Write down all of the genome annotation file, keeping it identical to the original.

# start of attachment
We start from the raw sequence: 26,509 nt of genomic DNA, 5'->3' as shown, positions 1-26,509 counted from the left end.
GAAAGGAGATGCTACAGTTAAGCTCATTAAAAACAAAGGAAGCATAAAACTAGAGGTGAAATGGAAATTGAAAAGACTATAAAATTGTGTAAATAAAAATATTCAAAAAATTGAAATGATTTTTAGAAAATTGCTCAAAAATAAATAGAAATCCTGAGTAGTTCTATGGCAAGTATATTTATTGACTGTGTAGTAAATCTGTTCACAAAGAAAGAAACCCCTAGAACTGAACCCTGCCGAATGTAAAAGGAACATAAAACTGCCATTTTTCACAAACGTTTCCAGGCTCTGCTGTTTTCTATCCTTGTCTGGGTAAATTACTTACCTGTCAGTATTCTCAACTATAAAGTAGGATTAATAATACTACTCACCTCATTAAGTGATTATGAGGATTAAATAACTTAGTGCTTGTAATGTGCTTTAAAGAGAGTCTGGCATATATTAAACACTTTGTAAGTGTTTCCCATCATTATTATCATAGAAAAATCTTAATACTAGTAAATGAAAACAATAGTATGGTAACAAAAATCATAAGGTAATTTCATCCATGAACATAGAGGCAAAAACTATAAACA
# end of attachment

We start from the raw sequence: 26,509 nt of genomic DNA, 5'->3' as shown, positions 1-26,509 counted from the left end.
GAAAGGAGATGCTACAGTTAAGCTCATTAAAAACAAAGGAAGCATAAAACTAGAGGTGAAATGGAAATTGAAAAGACTATAAAATTGTGTAAATAAAAATATTCAAAAAATTGAAATGATTTTTAGAAAATTGCTCAAAAATAAATAGAAATCCTGAGTAGTTCTATGGCAAGTATATTTATTGACTGTGTAGTAAATCTGTTCACAAAGAAAGAAACCCCTAGAACTGAACCCTGCCGAATGTAAAAGGAACATAAAACTGCCATTTTTCACAAACGTTTCCAGGCTCTGCTGTTTTCTATCCTTGTCTGGGTAAATTACTTACCTGTCAGTATTCTCAACTATAAAGTAGGATTAATAATACTACTCACCTCATTAAGTGATTATGAGGATTAAATAACTTAGTGCTTGTAATGTGCTTTAAAGAGAGTCTGGCATATATTAAACACTTTGTAAGTGTTTCCCATCATTATTATCATAGAAAAATCTTAATACTAGTAAATGAAAACAATAGTATGGTAACAAAAATCATAAGGTAATTTCATCCATGAACATAGAGGCAAAAACTATAAACA